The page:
Menu

Horner, 41, on his racing future: ‘Two years is doable’

  • By Andrew Hood
  • Published Sep. 4, 2013
Chris Horner said he's worried about two things in the second half of the Vuelta: Getting hurt or getting sick. Photo: Graham Watson | www.grahamwatson.com

Chris Horner (RadioShack-Leopard) is already rewriting the history books as the oldest rider to win and lead a grand tour, but the story is not going to end here.

The 41-year-old Horner said his extraordinary Vuelta a España is not some sort of closing chapter on his long career. Instead, he is planning to keep on trucking, and Horner told VeloNews he wants to race at least two more seasons.

“Two years is doable,” Horner told VeloNews. “It’s not that far-fetched. The form’s not going to disappear overnight. And even then, I’m not going to say I am going to retire. I am just really enjoying racing the bike right now.”

Horner, who insists there are no “surprises” that come with his performance during this Vuelta, has overcome a string of crashes and injuries over the past few seasons to carry tremendous form into Spain.

That he’s emerged as one of the favorites for overall victory coincides just as his contract is up with RadioShack is something that gives Horner even more confidence that he can land a two-year contract with a major team.

RadioShack, his professional home since 2010, would be the natural choice for Horner, but other teams will certainly be interested.

With two stage wins, Horner will already be packing some valuable UCI points even before the Vuelta ends September 15 in Madrid. And if he manages to finish on the podium, or even win, his value could skyrocket.

“There’s no contract yet, but I don’t need to wait until the end of the Vuelta. I know my what my value is as a rider,” Horner continued. “The teams around me understand that as well.”

After having potentially career-ending knee surgery this year, Horner admitted he was worried that he wouldn’t be able to return to racing before the 2013 season was over.

“I wasn’t worried that [the surgery] would stop me from racing my bike. I was worried that it was going to take longer to get back. Maybe it would take eight months instead of five, then I would have missed the Vuelta,” he said. “There have been some disappointing days, for sure. I missed out on a lot of racing, but I focused on being ready for the Vuelta.”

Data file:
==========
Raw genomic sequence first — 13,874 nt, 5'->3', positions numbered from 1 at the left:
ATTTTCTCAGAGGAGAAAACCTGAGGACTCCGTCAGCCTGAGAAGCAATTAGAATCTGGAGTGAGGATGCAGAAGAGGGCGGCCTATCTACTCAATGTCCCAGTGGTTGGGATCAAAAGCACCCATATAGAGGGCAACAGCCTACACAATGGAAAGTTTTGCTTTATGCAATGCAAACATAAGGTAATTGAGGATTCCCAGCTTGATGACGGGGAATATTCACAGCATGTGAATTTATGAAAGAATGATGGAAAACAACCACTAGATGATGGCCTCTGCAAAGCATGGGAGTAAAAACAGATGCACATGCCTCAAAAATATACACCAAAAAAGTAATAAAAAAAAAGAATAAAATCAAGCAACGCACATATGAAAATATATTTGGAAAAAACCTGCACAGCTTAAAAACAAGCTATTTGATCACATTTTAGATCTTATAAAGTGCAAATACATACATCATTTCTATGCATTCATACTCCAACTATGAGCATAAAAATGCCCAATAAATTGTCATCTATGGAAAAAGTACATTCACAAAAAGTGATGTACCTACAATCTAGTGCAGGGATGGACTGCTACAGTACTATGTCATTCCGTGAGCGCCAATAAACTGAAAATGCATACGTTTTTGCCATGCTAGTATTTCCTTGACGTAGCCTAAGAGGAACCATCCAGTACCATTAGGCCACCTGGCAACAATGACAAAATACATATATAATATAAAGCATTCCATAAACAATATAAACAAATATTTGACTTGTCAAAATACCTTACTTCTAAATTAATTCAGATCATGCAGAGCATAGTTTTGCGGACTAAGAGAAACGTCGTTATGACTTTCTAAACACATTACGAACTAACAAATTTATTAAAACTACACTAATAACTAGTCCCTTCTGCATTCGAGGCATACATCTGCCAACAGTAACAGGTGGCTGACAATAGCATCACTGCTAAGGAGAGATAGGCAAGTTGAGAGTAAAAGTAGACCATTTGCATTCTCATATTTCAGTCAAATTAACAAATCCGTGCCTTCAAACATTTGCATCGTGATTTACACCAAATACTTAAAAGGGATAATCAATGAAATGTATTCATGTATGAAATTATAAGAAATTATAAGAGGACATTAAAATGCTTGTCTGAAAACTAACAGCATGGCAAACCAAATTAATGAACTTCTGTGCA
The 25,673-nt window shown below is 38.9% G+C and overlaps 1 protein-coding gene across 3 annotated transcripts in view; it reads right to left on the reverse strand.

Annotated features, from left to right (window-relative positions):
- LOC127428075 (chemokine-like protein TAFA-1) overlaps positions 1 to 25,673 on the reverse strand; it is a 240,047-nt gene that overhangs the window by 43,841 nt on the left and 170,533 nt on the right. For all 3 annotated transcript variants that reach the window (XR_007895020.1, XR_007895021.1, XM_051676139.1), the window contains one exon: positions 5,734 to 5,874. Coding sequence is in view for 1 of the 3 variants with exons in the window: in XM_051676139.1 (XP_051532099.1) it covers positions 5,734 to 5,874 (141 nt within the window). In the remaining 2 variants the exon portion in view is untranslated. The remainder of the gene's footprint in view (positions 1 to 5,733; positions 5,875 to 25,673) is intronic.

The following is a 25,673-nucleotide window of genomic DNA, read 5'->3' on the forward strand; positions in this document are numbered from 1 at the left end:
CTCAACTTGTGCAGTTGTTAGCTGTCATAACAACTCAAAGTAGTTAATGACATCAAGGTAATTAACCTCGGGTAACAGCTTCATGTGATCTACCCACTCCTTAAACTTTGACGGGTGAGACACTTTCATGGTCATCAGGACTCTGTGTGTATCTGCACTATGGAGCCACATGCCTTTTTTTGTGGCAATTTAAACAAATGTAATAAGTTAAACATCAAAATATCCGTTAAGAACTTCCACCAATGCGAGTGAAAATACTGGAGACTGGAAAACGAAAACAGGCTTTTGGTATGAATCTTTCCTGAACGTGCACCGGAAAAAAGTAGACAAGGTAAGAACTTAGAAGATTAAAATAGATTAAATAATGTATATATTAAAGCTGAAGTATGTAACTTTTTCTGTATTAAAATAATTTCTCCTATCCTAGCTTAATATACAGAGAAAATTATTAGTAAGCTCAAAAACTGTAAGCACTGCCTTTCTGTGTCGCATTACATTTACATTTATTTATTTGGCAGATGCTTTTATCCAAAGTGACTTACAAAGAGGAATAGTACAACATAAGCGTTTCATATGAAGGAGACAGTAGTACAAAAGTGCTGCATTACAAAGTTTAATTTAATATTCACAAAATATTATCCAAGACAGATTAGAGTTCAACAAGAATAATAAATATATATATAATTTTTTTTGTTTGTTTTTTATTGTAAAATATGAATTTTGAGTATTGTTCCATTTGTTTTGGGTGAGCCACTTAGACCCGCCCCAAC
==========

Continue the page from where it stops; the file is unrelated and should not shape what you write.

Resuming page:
Horner, who was named to the U.S. world championship team for later this month in Italy, said he realizes that another serious crash or injury could prematurely end his long career that dates back nearly two decades.

“If you crash tomorrow and break a leg, the offers wouldn’t continue to come in,” he said. “If a 20-year-old breaks his leg while leading the Vuelta, and it takes three years to come back, someone would still sign him. If you crash and break your leg at 41, and it’s three years to recovery, then you’re done.”

In fact, Horner admitted that avoiding a heavy crash or an illness is his top worry going into the final half of the Vuelta.

Horner has crashed out of several high-profile events over the past few years — including the 2009 Giro d’Italia with a broken leg and the 2011 Tour de France with a concussion — and wants to avoid that at all costs.

“The only thing I fear now is more of the unknown,” he said. “I know I can stay with [Vincenzo] Nibali and [Alejandro] Valverde on the climbs. The big thing in a grand tour is if you can avoid being sick, avoid crashing in the numerous pileups. That would be the only disappointment, if I crashed out or got sick.”

Horner said he’s enjoying training and racing so much he hasn’t even thought about what he will do once he finally does hang up the bike.

“It’s been a very good journey. It’s one I’ve enjoyed and I want to continue a bit longer,” he said.

And if pulls off the victory in Madrid? Horner said the celebration would be mild-mannered.

“I am too old to party!” he said. “The only place I feel good is when I am on the bike. You’re never really comfortable until you’re into that first hour of the bike. The bike is the zen.”

And if Horner does ride two more seasons, and manages to make the 2015 worlds team, he would be nearly 44 years old.

FILED UNDER: News / Road / Vuelta a España TAGS: /

Andrew Hood

Andrew Hood

Andrew Hood cut his journalistic teeth at Colorado dailies before the web boom opened the door to European cycling in the mid-1990s. Hood has covered every Tour de France since 1996 and has been VeloNews' European correspondent since 2002.

Get our best cycling content delivered to your inbox

Subscribe to the FREE VeloNews weekly newsletter